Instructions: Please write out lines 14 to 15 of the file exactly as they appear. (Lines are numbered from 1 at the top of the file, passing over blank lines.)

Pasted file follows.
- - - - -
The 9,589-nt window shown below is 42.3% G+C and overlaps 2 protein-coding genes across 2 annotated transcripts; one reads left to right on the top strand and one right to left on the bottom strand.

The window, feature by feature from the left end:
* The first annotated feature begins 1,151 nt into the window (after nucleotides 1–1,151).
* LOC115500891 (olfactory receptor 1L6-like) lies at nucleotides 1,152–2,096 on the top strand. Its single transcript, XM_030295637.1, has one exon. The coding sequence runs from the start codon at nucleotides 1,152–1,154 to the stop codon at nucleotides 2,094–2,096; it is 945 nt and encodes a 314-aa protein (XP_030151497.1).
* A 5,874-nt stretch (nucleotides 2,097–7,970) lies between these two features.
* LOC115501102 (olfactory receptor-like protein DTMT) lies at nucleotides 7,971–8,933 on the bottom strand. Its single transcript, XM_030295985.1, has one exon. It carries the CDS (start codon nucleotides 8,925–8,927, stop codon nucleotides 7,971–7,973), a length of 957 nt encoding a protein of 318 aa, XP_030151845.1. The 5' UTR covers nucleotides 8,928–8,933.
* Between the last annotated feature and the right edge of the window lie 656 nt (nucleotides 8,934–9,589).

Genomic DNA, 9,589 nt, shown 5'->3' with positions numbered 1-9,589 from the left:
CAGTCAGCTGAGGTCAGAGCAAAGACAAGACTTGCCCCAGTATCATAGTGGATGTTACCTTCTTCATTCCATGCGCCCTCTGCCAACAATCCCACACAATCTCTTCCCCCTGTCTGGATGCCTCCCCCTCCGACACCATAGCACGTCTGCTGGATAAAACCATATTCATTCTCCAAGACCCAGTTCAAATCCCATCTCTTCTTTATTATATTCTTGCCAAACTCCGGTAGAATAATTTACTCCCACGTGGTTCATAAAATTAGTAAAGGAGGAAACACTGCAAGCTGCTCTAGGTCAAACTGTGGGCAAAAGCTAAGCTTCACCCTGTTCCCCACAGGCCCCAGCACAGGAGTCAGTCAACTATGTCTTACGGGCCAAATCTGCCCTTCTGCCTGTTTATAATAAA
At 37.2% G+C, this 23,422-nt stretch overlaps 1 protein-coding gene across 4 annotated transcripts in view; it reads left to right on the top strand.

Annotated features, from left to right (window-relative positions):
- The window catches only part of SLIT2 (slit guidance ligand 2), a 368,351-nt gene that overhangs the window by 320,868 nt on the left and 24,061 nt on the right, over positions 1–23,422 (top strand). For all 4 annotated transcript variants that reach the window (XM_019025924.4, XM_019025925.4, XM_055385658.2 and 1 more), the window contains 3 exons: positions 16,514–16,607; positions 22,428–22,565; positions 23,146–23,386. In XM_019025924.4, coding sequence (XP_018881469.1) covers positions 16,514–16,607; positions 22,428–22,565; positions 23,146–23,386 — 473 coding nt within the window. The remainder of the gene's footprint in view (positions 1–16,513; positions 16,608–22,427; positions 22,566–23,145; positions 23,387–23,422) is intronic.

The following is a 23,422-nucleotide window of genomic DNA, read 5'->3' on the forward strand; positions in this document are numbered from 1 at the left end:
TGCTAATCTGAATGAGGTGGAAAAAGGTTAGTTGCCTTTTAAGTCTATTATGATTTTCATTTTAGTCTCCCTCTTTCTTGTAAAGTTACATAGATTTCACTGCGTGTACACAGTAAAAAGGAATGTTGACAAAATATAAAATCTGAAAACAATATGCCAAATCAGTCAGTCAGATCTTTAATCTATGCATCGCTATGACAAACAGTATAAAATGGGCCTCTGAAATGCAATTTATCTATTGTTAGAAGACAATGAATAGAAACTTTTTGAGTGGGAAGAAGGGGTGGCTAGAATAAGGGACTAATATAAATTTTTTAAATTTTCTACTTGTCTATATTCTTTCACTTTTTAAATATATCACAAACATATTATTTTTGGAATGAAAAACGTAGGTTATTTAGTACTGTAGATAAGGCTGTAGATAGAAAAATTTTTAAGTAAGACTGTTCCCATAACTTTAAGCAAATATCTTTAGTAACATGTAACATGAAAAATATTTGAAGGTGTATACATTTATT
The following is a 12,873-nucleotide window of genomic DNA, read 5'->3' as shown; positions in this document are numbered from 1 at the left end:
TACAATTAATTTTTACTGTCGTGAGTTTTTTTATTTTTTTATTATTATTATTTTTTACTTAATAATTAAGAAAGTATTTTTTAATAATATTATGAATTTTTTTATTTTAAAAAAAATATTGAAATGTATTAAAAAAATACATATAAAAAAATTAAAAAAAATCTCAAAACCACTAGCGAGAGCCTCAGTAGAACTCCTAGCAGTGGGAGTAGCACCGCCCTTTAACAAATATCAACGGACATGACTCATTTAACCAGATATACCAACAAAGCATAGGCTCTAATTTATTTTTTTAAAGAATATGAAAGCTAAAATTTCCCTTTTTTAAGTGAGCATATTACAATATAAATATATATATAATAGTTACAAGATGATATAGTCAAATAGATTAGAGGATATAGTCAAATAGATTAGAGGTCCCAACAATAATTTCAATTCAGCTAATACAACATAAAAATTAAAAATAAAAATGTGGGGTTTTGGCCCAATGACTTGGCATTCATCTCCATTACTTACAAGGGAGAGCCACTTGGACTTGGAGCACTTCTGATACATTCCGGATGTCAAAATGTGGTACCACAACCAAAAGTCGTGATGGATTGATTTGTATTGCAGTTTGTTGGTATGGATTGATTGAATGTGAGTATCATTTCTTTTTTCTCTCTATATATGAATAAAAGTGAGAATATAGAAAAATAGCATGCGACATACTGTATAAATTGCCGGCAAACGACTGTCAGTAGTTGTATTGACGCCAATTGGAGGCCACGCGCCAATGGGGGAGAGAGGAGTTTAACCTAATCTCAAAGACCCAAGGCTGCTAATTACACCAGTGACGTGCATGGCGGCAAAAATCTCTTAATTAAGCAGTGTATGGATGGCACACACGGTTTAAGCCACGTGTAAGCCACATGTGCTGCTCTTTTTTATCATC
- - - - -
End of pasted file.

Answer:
TGCTAATCTGAATGAGGTGGAAAAAGGTTAGTTGCCTTTTAAGTCTATTATGATTTTCATTTTAGTCTCCCTCTTTCTTGTAAAGTTACATAGATTTCACTGCGTGTACACAGTAAAAAGGAATGTTGACAAAATATAAAATCTGAAAACAATATGCCAAATCAGTCAGTCAGATCTTTAATCTATGCATCGCTATGACAAACAGTATAAAATGGGCCTCTGAAATGCAATTTATCTATTGTTAGAAGACAATGAATAGAAACTTTTTGAGTGGGAAGAAGGGGTGGCTAGAATAAGGGACTAATATAAATTTTTTAAATTTTCTACTTGTCTATATTCTTTCACTTTTTAAATATATCACAAACATATTATTTTTGGAATGAAAAACGTAGGTTATTTAGTACTGTAGATAAGGCTGTAGATAGAAAAATTTTTAAGTAAGACTGTTCCCATAACTTTAAGCAAATATCTTTAGTAACATGTAACATGAAAAATATTTGAAGGTGTATACATTTATT
The following is a 12,873-nucleotide window of genomic DNA, read 5'->3' as shown; positions in this document are numbered from 1 at the left end: